• Using Facebook ads tool for market size: Facebook ads have a tool that lets you find estimated audience sizes against tons of attributes including demographics, geographics, psychographics, cause interest, and wealthjust to name a few. This can be a powerful tool for benchmarking your market size of people you are trying to reach. For instance, the number of people that care about strokes in Florida might be a good baseline goal for people that should know about aphasia for a Florida campaign. This may then be used to set a target for awareness and possibly, if used in the right way, serve as a way to measure a shift in awareness as audience sizes shift over time.
  • Wikipedia Topic ViewsEvery page on Wikipedia allows users to find the pageview volume of that page. This is an excellent proxy of knowledge seeking behavior, people that actually land on a specific wikipedia term page are clearly looking to learn about that topic. This can be added to a broad awareness and interest metric if you are trying to get the public to learn more about a topic. For example, if you are Aphasia.org, you can’t expect every person searching to land on your site, or that they are even going to learn about the topic. However someone going to the Wikipedia page for aphasia is definitely trying to learn about the topic and those data can be tracked over time:

measure awareness campaign aphasia wikipedia

5. Site Traffic

The goal of many campaigns is to drive people to a website and then to do a specific behavior. The best way to track these behaviors is through a properly configured Google Analytics and Google Tag Manager Account.

  • Direct traffic, google.com/analytics: Direct traffic is the measure of users/session that type in the domain of the site directly into the address bar. This is a great proxy for brand awareness – people that know and ask for your brand by name.  
  • Organic Traffic, google.com/analytics: Depending on the awareness campaign you are running, the main traffic drive might be through a topic people are searching for. If the goal is to capture market share of people searching, there is no better metric than organic traffic.
  • Goal Behavior, google.com/analytics: Traffic is useless if it isn’t achieving the goal behavior of the campaign. Whether is it reading a page for 3 minutes, registering as a volunteer, signing up for a newsletter or donating – goals must be configured to understand how users are actually behaving on a site.

6. National Survey

National surveys for target populations can be a great consistent measure of a broad awareness assuming they are done with a large enough sample size and scientific rigor. Aphasia.org uses annual awareness surveys to discover the base level of people that are aware of the disease and in 2016 they were able to see that this rate is roughly 8.7%Assuming they continue to grow their awareness campaigns, they will hopefully see this number increase as a result of their efforts.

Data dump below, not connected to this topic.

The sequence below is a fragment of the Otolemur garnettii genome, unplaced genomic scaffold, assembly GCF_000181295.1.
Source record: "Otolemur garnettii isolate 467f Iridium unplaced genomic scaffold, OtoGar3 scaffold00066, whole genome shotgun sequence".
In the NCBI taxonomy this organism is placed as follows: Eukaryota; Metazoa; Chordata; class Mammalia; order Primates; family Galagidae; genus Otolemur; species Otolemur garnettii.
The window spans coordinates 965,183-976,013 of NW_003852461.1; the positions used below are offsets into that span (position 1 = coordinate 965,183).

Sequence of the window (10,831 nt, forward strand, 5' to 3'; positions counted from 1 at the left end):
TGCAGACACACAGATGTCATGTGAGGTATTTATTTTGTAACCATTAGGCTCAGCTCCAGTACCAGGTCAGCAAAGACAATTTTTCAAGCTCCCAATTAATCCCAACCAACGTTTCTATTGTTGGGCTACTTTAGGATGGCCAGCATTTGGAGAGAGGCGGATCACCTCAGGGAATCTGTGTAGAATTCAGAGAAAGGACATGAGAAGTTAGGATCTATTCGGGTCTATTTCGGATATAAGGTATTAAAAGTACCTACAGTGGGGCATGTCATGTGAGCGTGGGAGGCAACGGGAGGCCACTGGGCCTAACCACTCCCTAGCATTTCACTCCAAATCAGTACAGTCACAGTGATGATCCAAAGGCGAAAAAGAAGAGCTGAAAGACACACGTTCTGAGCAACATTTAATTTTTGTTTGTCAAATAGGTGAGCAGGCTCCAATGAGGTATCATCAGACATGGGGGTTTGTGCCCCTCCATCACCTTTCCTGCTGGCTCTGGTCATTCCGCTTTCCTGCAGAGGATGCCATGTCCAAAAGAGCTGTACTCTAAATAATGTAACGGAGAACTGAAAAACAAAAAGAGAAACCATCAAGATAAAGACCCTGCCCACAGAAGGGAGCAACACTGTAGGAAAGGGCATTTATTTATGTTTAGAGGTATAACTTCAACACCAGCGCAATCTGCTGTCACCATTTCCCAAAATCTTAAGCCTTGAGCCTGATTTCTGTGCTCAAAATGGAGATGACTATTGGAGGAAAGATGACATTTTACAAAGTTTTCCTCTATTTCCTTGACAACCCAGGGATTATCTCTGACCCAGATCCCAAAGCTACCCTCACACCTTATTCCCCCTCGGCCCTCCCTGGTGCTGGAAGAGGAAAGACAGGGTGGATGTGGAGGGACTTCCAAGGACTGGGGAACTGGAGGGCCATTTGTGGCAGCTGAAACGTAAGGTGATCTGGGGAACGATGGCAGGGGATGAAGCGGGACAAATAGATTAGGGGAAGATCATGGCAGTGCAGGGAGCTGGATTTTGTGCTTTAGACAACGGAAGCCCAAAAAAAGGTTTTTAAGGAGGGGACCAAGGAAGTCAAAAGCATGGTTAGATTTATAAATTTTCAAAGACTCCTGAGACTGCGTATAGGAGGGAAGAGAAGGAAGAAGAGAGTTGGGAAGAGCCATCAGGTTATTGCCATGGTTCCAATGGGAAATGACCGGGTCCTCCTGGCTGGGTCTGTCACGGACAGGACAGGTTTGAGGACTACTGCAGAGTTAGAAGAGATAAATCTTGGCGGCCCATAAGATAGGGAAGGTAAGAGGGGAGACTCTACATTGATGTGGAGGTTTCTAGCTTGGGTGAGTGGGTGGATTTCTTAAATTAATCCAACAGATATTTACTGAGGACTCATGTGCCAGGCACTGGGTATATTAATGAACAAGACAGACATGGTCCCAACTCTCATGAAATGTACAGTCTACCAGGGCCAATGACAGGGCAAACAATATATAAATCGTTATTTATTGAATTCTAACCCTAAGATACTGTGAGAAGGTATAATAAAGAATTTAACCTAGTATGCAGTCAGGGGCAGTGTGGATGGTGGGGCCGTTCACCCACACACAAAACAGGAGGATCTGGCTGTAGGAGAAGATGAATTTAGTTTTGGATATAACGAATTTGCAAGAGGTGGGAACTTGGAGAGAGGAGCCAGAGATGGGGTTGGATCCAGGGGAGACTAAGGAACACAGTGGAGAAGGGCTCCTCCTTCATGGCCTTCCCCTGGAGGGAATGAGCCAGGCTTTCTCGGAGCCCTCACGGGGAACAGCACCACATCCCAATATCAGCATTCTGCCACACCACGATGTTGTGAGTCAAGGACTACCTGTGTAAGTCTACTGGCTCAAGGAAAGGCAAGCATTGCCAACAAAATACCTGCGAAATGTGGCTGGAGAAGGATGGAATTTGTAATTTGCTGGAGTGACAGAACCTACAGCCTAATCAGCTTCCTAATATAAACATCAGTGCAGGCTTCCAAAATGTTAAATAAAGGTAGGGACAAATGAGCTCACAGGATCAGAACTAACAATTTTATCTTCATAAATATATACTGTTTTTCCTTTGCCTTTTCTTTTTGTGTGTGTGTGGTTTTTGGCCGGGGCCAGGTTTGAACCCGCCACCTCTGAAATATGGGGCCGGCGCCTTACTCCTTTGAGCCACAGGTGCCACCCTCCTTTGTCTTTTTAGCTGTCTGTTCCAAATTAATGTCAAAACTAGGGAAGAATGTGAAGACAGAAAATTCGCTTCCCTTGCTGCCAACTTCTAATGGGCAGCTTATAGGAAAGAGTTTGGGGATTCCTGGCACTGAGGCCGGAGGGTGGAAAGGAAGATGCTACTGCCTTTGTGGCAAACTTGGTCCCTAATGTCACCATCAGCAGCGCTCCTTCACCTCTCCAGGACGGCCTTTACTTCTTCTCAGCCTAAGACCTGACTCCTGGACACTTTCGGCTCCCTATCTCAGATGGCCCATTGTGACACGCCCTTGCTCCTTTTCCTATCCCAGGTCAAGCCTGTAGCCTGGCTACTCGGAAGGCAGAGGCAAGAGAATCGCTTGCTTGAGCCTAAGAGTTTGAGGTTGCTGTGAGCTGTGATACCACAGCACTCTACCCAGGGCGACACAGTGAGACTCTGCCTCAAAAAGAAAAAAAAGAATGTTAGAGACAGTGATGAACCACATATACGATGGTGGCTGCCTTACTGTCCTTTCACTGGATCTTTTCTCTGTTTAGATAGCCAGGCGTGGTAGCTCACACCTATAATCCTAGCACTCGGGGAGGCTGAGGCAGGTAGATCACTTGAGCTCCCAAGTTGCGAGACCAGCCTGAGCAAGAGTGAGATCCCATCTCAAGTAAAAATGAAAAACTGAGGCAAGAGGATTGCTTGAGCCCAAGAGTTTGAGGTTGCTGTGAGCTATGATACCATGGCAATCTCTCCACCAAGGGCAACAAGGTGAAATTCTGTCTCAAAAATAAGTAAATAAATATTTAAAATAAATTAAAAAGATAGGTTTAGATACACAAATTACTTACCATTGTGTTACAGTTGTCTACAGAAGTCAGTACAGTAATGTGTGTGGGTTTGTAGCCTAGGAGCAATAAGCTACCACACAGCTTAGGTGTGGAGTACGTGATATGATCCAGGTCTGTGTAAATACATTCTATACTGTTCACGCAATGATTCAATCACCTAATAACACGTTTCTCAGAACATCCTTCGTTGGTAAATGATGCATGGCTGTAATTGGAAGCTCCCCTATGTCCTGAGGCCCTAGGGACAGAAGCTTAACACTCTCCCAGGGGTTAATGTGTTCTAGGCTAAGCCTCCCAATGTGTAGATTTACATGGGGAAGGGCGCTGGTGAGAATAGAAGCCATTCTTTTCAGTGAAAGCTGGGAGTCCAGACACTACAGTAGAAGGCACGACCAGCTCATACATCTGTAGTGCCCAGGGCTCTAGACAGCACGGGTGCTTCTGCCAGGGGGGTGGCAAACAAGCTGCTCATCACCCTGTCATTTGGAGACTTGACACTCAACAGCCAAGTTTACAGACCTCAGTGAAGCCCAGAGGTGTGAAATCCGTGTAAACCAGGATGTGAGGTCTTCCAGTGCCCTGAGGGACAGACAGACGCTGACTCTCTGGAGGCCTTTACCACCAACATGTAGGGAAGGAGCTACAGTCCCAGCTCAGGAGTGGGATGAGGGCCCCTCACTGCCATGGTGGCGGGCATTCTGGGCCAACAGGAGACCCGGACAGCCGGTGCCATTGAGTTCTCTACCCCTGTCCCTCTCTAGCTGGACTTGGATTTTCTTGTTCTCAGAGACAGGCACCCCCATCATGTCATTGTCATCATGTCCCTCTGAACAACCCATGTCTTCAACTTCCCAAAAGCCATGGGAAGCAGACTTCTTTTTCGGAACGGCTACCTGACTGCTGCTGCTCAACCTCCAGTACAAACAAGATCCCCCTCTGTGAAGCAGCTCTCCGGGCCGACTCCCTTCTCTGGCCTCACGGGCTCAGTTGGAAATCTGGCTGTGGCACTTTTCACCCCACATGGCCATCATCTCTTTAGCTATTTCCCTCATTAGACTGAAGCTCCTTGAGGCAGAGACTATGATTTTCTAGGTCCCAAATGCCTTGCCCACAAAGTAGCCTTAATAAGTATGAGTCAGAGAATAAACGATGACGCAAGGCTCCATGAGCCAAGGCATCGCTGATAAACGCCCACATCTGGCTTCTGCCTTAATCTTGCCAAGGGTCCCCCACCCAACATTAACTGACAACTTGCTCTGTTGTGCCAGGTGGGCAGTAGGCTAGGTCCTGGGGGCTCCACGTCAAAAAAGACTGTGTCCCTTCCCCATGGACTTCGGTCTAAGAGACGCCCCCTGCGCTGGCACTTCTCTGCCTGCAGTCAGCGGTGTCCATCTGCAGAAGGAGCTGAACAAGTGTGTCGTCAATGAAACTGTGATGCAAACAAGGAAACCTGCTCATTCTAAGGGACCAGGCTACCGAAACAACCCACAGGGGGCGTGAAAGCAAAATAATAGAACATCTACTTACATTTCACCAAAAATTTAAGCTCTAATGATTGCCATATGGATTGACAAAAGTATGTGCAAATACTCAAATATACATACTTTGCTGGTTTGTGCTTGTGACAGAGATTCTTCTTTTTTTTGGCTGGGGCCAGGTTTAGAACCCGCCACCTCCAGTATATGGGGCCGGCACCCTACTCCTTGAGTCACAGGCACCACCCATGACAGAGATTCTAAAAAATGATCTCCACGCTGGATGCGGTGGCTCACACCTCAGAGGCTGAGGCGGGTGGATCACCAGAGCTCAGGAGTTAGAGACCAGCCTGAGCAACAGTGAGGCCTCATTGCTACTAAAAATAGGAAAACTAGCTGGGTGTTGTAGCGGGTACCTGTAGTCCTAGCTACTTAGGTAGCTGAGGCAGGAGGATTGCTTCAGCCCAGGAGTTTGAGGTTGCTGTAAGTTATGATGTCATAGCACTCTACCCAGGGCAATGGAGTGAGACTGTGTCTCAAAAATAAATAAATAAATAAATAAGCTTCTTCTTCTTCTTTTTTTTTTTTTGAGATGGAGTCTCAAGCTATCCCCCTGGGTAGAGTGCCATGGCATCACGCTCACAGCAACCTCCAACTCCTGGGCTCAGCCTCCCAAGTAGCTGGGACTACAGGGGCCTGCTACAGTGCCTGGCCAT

• Create unbiased questions: Consistent and unbiased questions are critical to gathering the right data. Asking the wrong, leading questions in a survey will guarantee that the data collected is unusable and at worse guide the organization in the wrong way.
  • Create a national survey with Survata.com: There are many polling companies that can work with your organization, but our favorite is Survata.com because of their audience targeting, interface, and professional support. Once the survey is done we recommend creating a summary page report on the findings so they may be shared, here is an example from our national Aphasia awareness survey.

  • Cause recall: Organization/brand recall. Another way to gauge awareness is to do surveys that look to measure brand awareness. Here is some more thinking on this:

Now What

By now you may be properly overwhelmed. The goal of this article is to show you what is possible for measuring an awareness campaign – not suggest that you need to be measuring everything. Us this as a shopping list of measurement ideas and tools that you may employ depending on the type of impact the campaign is trying to have.
When you’re ready to present it, we recommend Google Data Studio or custom branded presentations that clearly present one insight per slide.

A Challenge to the Premise of this Article

This article is based on measuring the tactic of awareness campaigns. This tactic usually relies on surges of attention and investment from the organization over a defined period of time. As the ability to measure the net effects of these campaigns increase, it is worth challenging the idea that short sprint campaigns are better than longer, sustained campaigns. Many nonprofits rely on the awareness month and divert all of their capital towards it simply because it is what they have always done. The question is: has this been tested against dividing this capital by 12 and invested in a sustained effort?

The following is a chart of “ALS” search volume from Google AdWords. In Jan 2017, the level of searches were about 23% higher than in Jan 2014, prior to the #IceBucketChallenge that drove millions in donations. As a thought experiment, assuming this was a planned investment, do you think a goal of search awareness would have been better achieved over time as a sustained campaign? (Spread vs spike). 

measure awareness campaign ice bucket challenge

I hope a deeper understanding of our metrics will help us start testing assumptions in the sector that are taken as gospel. That we might start doing digital campaigns because they work, rather than the fact that it is simply what we’ve always done. As you refine your measures, consider how you create measures that indicate whether a fixed or extended campaign returns greater results.